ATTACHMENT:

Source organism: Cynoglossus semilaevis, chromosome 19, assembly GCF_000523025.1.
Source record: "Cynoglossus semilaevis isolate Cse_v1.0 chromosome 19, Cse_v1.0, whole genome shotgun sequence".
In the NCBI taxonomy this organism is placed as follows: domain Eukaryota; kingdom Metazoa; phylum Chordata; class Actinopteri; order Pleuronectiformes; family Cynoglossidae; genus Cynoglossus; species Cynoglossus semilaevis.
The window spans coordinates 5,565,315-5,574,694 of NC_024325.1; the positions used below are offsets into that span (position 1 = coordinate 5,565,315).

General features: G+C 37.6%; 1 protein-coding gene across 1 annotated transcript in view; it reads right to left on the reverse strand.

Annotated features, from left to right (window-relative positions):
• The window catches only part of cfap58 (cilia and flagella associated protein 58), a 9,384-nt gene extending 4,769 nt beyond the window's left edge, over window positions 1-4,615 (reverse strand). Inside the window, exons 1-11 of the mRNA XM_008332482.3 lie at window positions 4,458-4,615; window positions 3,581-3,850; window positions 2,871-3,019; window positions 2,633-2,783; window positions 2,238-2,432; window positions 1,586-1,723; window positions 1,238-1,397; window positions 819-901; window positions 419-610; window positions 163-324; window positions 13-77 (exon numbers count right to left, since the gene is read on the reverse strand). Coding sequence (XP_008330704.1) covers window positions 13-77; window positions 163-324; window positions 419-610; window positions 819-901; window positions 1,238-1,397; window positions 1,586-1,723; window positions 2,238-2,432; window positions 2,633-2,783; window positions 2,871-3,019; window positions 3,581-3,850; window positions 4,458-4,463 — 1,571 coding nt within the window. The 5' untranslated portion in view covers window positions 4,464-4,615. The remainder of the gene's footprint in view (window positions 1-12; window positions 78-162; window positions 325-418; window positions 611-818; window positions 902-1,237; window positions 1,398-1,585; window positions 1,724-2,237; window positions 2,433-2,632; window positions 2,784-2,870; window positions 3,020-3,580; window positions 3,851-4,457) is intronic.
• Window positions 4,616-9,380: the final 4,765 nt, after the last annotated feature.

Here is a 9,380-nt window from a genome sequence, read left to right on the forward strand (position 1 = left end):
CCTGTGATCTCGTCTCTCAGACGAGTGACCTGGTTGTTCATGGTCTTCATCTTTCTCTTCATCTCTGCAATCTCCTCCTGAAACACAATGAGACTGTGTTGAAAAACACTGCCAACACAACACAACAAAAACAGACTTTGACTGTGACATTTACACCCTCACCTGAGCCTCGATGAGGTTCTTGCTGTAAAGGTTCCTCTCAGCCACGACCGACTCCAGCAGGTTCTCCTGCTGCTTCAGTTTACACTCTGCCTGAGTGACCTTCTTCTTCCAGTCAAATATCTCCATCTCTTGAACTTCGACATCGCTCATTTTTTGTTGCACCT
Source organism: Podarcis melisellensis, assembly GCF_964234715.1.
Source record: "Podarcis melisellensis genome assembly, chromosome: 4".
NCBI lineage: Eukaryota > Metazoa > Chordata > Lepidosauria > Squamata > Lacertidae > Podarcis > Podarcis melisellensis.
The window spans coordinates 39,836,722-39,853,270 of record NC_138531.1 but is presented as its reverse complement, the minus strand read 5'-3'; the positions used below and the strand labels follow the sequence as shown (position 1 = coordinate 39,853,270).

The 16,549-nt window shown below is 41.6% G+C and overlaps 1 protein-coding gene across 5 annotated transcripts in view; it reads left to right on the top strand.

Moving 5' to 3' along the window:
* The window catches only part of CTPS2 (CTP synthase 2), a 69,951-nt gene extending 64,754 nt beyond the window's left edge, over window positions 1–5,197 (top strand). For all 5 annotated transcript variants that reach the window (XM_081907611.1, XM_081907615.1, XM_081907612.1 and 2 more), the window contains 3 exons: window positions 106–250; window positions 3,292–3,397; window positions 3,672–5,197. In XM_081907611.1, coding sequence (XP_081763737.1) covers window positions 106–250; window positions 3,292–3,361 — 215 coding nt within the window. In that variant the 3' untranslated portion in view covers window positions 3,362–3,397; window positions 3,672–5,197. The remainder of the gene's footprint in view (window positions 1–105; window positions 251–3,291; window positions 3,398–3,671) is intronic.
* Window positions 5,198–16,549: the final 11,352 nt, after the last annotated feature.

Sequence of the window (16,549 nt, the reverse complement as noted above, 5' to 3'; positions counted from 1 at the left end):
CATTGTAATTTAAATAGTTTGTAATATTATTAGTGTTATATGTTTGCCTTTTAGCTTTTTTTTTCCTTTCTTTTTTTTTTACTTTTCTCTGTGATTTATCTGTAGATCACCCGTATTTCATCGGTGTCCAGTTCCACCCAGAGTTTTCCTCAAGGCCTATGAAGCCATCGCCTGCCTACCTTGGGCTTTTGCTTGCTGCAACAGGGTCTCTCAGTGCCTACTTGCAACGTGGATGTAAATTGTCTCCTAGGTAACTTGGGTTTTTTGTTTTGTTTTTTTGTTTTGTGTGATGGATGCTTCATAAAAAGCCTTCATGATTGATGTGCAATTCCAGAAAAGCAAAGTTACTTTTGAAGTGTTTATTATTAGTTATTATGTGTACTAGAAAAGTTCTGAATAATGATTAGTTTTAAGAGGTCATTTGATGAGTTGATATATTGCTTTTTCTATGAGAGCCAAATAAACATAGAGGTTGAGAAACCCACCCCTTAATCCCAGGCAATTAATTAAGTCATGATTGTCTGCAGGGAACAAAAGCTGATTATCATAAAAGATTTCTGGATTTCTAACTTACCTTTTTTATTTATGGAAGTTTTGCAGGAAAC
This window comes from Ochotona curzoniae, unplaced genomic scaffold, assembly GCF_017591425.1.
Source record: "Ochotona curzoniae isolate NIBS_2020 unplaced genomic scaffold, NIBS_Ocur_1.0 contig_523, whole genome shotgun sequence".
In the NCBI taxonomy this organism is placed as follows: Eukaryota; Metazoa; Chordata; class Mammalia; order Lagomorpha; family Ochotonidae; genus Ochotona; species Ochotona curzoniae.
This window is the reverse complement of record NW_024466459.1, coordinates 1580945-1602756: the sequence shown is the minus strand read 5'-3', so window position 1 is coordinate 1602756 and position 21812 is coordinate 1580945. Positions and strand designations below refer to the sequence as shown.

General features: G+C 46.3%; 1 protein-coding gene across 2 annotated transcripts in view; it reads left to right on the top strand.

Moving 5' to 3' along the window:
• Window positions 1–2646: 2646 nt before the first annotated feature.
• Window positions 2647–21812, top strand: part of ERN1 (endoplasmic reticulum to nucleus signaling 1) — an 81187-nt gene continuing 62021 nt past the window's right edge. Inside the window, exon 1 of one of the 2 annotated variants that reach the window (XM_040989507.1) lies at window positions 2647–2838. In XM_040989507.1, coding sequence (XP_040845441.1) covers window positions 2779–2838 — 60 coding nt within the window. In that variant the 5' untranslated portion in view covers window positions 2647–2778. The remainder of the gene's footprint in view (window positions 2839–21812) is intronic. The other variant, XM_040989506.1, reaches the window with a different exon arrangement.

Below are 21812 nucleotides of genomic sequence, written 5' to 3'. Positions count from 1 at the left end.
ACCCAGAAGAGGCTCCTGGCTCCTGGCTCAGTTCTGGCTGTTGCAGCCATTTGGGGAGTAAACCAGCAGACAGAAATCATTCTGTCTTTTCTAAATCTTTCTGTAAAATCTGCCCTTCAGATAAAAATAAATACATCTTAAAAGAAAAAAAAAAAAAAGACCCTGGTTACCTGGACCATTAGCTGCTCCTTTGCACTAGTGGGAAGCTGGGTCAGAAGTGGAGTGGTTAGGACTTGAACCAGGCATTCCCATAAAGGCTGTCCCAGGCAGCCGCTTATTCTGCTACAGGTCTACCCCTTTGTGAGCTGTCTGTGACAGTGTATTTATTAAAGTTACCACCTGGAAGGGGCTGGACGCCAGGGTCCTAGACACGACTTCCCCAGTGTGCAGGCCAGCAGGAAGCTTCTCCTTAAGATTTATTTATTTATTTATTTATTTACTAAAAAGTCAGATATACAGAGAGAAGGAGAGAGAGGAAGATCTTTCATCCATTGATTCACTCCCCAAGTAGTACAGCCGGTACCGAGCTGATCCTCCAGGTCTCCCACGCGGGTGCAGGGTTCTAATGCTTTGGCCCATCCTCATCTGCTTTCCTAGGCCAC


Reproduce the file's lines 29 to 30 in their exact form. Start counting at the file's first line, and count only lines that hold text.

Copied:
Below are 21812 nucleotides of genomic sequence, written 5' to 3'. Positions count from 1 at the left end.
ACCCAGAAGAGGCTCCTGGCTCCTGGCTCAGTTCTGGCTGTTGCAGCCATTTGGGGAGTAAACCAGCAGACAGAAATCATTCTGTCTTTTCTAAATCTTTCTGTAAAATCTGCCCTTCAGATAAAAATAAATACATCTTAAAAGAAAAAAAAAAAAAAGACCCTGGTTACCTGGACCATTAGCTGCTCCTTTGCACTAGTGGGAAGCTGGGTCAGAAGTGGAGTGGTTAGGACTTGAACCAGGCATTCCCATAAAGGCTGTCCCAGGCAGCCGCTTATTCTGCTACAGGTCTACCCCTTTGTGAGCTGTCTGTGACAGTGTATTTATTAAAGTTACCACCTGGAAGGGGCTGGACGCCAGGGTCCTAGACACGACTTCCCCAGTGTGCAGGCCAGCAGGAAGCTTCTCCTTAAGATTTATTTATTTATTTATTTATTTACTAAAAAGTCAGATATACAGAGAGAAGGAGAGAGAGGAAGATCTTTCATCCATTGATTCACTCCCCAAGTAGTACAGCCGGTACCGAGCTGATCCTCCAGGTCTCCCACGCGGGTGCAGGGTTCTAATGCTTTGGCCCATCCTCATCTGCTTTCCTAGGCCAC